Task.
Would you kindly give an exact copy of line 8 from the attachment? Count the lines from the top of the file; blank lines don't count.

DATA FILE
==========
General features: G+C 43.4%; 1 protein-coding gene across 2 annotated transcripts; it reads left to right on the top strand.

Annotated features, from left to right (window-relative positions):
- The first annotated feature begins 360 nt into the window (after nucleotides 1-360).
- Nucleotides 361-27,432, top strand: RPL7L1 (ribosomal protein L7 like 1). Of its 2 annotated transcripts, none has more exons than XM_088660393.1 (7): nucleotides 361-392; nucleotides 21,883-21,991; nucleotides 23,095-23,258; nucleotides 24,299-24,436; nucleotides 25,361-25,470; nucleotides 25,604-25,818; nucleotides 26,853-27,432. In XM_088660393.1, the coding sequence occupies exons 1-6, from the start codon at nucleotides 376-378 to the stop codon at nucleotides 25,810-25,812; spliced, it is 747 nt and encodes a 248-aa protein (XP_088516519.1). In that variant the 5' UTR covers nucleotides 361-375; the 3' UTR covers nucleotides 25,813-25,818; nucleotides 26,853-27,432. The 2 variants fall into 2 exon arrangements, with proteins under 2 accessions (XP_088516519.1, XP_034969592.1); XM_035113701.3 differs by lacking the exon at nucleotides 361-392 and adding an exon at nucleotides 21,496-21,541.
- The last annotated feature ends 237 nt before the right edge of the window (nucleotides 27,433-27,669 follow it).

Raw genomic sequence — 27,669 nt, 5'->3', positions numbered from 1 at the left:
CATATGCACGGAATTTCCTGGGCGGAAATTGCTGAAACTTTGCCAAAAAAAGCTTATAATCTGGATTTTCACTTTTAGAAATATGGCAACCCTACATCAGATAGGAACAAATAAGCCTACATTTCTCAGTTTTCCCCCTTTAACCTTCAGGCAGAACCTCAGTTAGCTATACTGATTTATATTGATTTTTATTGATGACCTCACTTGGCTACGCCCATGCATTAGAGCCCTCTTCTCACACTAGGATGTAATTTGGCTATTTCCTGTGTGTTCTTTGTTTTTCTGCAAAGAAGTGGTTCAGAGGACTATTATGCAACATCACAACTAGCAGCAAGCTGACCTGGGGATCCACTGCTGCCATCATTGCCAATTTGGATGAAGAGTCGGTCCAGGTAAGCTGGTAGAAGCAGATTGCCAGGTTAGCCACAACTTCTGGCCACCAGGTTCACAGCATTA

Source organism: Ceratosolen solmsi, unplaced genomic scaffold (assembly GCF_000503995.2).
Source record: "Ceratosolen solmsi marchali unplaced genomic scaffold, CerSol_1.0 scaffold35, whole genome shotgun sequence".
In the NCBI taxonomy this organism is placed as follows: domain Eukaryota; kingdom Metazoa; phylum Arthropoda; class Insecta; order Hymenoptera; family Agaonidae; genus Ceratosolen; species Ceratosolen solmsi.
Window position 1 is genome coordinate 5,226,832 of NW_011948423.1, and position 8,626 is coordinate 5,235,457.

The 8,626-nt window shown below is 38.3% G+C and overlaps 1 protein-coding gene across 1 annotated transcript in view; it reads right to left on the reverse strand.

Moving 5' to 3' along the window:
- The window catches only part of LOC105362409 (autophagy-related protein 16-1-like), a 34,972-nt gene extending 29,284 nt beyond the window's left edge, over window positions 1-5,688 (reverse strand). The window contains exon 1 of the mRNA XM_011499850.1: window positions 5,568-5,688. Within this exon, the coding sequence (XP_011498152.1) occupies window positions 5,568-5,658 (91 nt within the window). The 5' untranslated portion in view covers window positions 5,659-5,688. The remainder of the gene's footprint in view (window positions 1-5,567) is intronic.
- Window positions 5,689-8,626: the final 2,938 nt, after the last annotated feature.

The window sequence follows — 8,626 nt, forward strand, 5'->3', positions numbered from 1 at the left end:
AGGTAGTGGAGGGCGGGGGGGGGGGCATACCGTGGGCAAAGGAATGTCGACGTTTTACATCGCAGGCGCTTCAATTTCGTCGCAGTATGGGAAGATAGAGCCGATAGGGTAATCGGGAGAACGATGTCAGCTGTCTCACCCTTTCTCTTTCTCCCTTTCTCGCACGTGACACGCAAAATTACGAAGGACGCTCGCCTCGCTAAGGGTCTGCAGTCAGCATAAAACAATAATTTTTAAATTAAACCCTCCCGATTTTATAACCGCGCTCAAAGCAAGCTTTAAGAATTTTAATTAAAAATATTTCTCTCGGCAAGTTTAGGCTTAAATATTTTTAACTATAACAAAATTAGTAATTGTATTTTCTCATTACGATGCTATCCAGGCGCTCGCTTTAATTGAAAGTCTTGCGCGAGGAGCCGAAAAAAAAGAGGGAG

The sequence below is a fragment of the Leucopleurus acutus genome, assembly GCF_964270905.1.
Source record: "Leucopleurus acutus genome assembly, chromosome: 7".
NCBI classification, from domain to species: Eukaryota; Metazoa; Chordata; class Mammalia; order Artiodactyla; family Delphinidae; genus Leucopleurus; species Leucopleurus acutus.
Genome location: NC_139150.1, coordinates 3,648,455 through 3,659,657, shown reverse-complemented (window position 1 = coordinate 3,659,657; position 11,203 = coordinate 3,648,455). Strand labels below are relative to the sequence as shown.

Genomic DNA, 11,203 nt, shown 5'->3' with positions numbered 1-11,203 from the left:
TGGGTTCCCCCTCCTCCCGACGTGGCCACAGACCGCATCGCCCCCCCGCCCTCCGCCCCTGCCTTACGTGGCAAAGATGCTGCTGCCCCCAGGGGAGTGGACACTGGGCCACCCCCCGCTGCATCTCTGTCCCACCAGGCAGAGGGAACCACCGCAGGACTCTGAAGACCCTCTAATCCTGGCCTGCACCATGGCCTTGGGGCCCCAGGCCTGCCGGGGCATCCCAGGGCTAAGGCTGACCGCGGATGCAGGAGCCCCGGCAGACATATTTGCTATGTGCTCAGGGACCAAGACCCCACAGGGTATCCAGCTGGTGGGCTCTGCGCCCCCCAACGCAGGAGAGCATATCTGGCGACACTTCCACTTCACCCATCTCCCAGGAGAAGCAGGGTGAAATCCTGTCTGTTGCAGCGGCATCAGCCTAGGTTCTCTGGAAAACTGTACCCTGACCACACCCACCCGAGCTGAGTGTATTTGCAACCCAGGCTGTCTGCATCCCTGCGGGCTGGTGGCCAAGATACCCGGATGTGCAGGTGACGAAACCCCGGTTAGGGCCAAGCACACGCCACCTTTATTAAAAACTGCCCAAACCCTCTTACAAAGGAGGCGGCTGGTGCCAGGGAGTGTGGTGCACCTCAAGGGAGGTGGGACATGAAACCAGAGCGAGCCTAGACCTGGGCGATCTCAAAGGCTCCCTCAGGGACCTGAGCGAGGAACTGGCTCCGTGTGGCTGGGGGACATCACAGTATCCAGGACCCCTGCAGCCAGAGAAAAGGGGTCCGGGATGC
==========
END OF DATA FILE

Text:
Source organism: Ceratosolen solmsi, unplaced genomic scaffold (assembly GCF_000503995.2).